China continues to attempt to cover up the way it covered up early news about the coronavirus. Earlier this month the government arrested three individuals connected to an unofficial archive of censored material known as Terminus2049. The archive included material critical of the government’s coronavirus response which Chinese censors had wiped off the internet. When the CCP couldn’t make the archive of damaging information disappear, it decided to make the people responsible disappear instead:
The trio – Cai Wei, his girlfriend, a woman surnamed Tang, and Chen Mei – were contributors to a crowd-sourced project known as Terminus2049 that began in 2018 and collected articles that had been removed from mainstream media outlets and social media.
Microsoft-owned Github lets programmers collaborate on code, but has increasingly become a haven for Chinese activists who want to circumvent the Great Firewall to publish censored content…
The three Beijing-based volunteers went missing on April 19, the source, who declined to give her name for fear of retaliation, told the South China Morning Post. Their families and friends then called the police, who initially denied knowledge of their whereabouts.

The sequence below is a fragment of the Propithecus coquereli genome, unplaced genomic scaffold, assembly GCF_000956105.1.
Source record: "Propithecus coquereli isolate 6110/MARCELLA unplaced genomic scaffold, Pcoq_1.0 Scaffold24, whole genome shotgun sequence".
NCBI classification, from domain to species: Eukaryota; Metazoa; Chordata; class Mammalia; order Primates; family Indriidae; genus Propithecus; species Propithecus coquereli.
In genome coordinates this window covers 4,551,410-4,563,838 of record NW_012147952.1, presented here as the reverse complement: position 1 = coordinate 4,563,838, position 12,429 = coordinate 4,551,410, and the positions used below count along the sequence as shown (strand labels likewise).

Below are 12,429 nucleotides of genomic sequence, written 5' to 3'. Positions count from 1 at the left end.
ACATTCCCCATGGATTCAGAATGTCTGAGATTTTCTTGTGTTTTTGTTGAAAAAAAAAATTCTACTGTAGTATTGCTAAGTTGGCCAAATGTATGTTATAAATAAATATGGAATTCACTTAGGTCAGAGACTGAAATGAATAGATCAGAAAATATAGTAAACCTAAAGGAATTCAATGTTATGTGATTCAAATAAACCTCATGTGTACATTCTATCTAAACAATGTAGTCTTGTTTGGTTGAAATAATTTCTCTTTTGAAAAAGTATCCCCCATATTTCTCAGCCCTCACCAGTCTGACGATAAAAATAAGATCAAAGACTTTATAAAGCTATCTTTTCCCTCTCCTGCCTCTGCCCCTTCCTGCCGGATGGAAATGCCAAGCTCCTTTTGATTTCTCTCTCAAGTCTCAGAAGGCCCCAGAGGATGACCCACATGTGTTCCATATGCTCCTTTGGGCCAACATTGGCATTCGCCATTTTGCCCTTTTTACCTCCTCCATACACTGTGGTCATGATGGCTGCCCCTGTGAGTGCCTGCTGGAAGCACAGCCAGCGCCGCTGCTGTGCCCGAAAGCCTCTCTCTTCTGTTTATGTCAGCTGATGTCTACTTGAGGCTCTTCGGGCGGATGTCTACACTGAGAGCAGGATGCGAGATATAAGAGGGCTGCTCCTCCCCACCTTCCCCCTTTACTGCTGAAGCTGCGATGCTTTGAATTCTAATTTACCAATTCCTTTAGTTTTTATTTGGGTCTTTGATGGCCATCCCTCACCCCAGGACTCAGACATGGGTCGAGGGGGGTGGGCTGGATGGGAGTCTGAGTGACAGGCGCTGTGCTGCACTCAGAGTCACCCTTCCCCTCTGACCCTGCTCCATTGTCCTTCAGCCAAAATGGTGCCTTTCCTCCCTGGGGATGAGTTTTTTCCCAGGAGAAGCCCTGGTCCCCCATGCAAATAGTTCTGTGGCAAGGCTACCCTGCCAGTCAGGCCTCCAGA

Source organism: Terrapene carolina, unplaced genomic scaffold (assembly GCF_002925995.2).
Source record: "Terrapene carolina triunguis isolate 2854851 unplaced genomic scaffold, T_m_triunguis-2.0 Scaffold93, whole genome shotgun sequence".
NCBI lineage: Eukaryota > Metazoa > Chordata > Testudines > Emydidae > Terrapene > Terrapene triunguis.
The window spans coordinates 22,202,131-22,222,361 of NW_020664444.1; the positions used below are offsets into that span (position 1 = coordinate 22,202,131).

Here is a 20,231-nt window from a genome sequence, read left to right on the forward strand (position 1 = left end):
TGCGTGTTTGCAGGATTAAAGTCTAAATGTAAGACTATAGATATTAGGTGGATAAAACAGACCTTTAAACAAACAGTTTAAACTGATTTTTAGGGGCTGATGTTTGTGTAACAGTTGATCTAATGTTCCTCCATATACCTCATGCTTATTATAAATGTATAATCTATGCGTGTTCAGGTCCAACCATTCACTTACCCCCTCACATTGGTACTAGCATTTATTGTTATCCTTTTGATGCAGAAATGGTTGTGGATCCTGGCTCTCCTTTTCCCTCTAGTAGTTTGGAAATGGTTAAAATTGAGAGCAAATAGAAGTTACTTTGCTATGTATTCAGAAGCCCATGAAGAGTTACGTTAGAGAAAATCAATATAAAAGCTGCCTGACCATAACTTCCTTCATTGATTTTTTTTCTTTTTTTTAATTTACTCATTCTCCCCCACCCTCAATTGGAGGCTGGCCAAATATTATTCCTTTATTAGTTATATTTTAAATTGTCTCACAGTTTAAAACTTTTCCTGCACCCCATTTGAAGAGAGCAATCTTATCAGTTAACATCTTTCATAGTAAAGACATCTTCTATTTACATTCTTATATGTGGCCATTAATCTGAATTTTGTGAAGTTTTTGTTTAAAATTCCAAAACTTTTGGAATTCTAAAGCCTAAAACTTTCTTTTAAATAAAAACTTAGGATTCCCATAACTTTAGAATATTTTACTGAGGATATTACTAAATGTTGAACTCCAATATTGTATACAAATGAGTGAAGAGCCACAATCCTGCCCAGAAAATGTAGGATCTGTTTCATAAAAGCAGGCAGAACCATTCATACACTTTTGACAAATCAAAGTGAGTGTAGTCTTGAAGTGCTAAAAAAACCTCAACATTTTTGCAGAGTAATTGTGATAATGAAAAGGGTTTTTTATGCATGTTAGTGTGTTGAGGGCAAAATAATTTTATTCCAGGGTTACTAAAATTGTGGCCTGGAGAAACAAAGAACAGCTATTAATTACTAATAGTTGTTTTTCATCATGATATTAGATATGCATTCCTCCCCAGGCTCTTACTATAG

“About five days later, the families of Cai and Tang received official notices from the Chaoyang district bureau of the Beijing police,” the source said. “During the first few days they did not admit they took them.”
According to the notices, Cai and Tang were being kept under police surveillance at an unnamed location for “picking quarrels and provoking trouble”.
Why does the CCP care about the censored content? Because it shows that the government’s response was not as wonderful at they have claimed: